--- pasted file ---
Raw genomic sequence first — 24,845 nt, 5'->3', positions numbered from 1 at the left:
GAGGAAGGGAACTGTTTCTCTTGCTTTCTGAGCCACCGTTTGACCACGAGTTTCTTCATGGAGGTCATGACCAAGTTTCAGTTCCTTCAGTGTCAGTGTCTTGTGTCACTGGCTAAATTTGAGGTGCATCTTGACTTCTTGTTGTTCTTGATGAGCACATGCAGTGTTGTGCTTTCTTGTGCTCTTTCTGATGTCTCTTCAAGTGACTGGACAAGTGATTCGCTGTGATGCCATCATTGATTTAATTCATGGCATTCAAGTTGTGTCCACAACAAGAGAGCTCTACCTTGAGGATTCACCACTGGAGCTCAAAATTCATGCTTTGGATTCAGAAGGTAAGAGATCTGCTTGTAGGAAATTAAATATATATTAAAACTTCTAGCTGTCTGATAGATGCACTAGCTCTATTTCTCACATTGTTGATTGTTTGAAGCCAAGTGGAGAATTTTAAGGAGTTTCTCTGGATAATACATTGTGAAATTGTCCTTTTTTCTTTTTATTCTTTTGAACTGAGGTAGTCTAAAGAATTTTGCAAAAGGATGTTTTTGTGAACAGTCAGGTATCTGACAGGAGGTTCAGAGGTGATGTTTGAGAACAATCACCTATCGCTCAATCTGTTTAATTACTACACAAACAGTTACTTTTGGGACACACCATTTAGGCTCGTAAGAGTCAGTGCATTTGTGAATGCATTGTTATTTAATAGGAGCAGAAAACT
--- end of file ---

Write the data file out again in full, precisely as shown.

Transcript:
Raw genomic sequence first — 24,845 nt, 5'->3', positions numbered from 1 at the left:
GAGGAAGGGAACTGTTTCTCTTGCTTTCTGAGCCACCGTTTGACCACGAGTTTCTTCATGGAGGTCATGACCAAGTTTCAGTTCCTTCAGTGTCAGTGTCTTGTGTCACTGGCTAAATTTGAGGTGCATCTTGACTTCTTGTTGTTCTTGATGAGCACATGCAGTGTTGTGCTTTCTTGTGCTCTTTCTGATGTCTCTTCAAGTGACTGGACAAGTGATTCGCTGTGATGCCATCATTGATTTAATTCATGGCATTCAAGTTGTGTCCACAACAAGAGAGCTCTACCTTGAGGATTCACCACTGGAGCTCAAAATTCATGCTTTGGATTCAGAAGGTAAGAGATCTGCTTGTAGGAAATTAAATATATATTAAAACTTCTAGCTGTCTGATAGATGCACTAGCTCTATTTCTCACATTGTTGATTGTTTGAAGCCAAGTGGAGAATTTTAAGGAGTTTCTCTGGATAATACATTGTGAAATTGTCCTTTTTTCTTTTTATTCTTTTGAACTGAGGTAGTCTAAAGAATTTTGCAAAAGGATGTTTTTGTGAACAGTCAGGTATCTGACAGGAGGTTCAGAGGTGATGTTTGAGAACAATCACCTATCGCTCAATCTGTTTAATTACTACACAAACAGTTACTTTTGGGACACACCATTTAGGCTCGTAAGAGTCAGTGCATTTGTGAATGCATTGTTATTTAATAGGAGCAGAAAACT